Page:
Let’s continue our journey to make better technology decisions! We introduced the topic of technology guardrails, then we dug into technology guiding principles, the broadest of the technology guardrails. Now we are going to discuss a guardrail that provides more precise guidance: non-functional requirements.
What are Non-Functional Requirements?
Non-functional requirements are requirements that describe how a solution needs to be built, installed, or operated to work optimally in an organization's environment.
They wear many names:
- Sometimes called technical or operational requirements.
- Nicknamed the “ilities,” because so many non-functional requirement categories end in “-ility.”
- Very acronym-friendly and affectionately known as NFRs.
They relate to system quality, including topics such as reliability, scalability, and supportability. They are the less-popular sibling of functional requirements, and are often invited late to the party and sometimes forgotten altogether.
Broadly, functional requirements define what a system is supposed to do and non-functional requirements define how a system is supposed to be.Wikipedia
Functional requirements are specific to the user needs they are addressing, while non-functional requirements are specific to the environment in which the solution will operate.
- Here is an example functional requirement:
The solution must display a warning when an incomplete task has a due date before the current date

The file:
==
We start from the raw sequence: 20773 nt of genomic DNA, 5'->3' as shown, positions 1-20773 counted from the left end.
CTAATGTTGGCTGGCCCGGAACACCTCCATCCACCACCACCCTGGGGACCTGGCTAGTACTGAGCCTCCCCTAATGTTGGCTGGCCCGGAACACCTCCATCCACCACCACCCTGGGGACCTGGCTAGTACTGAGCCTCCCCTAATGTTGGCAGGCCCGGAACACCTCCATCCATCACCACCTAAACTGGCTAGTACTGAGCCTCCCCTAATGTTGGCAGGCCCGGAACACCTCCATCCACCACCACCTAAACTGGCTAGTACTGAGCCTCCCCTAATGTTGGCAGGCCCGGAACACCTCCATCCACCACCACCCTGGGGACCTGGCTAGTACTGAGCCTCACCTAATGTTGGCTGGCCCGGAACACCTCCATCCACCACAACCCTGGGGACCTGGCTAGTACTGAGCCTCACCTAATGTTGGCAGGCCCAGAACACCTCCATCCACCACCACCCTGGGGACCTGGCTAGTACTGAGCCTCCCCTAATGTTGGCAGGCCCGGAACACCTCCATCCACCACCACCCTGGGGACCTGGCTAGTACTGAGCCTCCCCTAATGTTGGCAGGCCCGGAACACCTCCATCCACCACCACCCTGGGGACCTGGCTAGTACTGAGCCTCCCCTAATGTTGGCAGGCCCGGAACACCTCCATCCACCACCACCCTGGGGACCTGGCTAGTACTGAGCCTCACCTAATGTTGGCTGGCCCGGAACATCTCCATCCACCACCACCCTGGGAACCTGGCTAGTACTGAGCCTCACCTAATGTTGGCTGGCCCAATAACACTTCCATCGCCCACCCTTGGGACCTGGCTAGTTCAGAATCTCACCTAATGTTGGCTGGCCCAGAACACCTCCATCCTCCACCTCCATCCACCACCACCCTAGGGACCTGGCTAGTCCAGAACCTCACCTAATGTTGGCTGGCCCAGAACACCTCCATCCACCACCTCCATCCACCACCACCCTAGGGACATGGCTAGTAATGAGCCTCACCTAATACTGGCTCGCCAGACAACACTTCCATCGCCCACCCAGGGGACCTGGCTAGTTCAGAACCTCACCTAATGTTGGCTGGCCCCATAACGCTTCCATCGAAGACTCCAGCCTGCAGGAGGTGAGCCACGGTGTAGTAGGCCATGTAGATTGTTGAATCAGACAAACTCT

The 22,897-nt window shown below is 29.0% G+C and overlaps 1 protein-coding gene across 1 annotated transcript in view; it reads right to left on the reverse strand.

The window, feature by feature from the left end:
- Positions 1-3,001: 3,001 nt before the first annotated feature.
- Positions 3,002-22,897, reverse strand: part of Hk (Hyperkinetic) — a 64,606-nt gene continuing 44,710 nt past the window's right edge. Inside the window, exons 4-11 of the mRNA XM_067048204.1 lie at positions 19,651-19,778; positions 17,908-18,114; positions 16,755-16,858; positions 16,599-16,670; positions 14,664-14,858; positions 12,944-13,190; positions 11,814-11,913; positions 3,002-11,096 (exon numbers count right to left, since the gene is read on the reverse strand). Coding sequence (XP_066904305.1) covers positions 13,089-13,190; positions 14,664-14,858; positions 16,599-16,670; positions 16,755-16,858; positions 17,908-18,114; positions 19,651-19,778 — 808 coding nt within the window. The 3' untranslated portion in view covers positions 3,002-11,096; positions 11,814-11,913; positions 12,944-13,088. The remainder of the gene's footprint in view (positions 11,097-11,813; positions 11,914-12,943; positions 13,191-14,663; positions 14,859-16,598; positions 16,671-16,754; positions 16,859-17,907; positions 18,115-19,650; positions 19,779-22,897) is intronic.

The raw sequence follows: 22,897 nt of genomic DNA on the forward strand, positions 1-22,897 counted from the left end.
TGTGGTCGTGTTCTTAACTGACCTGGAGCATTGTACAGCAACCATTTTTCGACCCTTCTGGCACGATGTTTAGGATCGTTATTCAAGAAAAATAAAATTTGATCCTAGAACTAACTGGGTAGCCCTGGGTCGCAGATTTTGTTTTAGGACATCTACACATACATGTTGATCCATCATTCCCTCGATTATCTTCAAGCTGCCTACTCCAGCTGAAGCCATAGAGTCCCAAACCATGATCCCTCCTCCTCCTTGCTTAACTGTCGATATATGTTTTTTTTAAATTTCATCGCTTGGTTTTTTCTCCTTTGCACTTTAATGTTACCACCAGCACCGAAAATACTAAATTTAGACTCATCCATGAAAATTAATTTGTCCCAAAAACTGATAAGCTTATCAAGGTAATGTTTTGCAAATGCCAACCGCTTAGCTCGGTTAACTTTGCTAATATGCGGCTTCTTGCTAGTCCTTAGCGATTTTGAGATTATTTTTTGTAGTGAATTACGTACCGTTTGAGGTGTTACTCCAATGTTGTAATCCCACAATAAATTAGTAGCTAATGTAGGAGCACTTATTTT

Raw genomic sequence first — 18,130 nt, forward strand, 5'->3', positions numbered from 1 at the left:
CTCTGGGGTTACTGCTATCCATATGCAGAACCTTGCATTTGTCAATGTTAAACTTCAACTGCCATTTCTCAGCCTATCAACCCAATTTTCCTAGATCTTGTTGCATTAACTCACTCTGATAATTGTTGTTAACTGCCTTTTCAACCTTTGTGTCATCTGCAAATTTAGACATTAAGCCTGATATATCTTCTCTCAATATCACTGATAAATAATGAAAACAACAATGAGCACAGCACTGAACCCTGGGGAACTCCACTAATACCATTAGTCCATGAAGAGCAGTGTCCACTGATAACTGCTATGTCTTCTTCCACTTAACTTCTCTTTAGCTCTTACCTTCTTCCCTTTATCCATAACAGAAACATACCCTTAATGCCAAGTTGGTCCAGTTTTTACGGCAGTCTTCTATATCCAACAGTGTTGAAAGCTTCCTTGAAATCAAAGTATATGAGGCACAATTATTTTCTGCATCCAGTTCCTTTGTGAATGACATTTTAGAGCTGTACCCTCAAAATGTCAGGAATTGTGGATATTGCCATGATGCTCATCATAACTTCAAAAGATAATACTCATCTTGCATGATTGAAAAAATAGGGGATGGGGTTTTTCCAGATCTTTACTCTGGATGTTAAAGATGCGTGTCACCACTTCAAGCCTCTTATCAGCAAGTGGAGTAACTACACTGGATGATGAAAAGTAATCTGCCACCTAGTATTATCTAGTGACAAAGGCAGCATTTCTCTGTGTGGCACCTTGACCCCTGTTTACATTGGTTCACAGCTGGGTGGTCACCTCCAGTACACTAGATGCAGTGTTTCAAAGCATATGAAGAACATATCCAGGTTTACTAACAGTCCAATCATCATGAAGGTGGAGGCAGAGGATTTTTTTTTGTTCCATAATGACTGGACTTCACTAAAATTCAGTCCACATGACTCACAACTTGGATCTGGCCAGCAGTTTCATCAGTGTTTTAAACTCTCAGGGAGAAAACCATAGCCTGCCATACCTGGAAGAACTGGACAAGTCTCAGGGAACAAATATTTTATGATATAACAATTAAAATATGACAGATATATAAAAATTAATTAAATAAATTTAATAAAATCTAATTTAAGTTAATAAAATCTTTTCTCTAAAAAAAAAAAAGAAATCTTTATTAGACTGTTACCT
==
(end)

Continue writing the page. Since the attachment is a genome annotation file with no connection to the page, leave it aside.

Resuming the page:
- Here is an example non-functional requirement:
The solution must process nightly batch in less than 5 hours
Why use Non-Functional Requirements?
All the benefits they provide. That's why! Once you create your initial set of non-functional requirements, you can use them to:
You can accelerate project delivery with a “canned” set of precise non-functional requirements. Business rules, functional requirements, and transitional requirements tend to be specific to the business problem you are trying to solve. However, non-functional requirements align more with the environment in which you will be operating your solution than the business problem, so they will mostly be the same for all projects. By creating a centralized list you avoid having to determine them for each initiative. Having that list shortens project delivery time, saves time for all the involved project stakeholders, and ensures consistency across projects. Not all non-functional requirements will apply to all projects, so some will need tweaking on a per-project basis, but this is less work than creating a new set every time.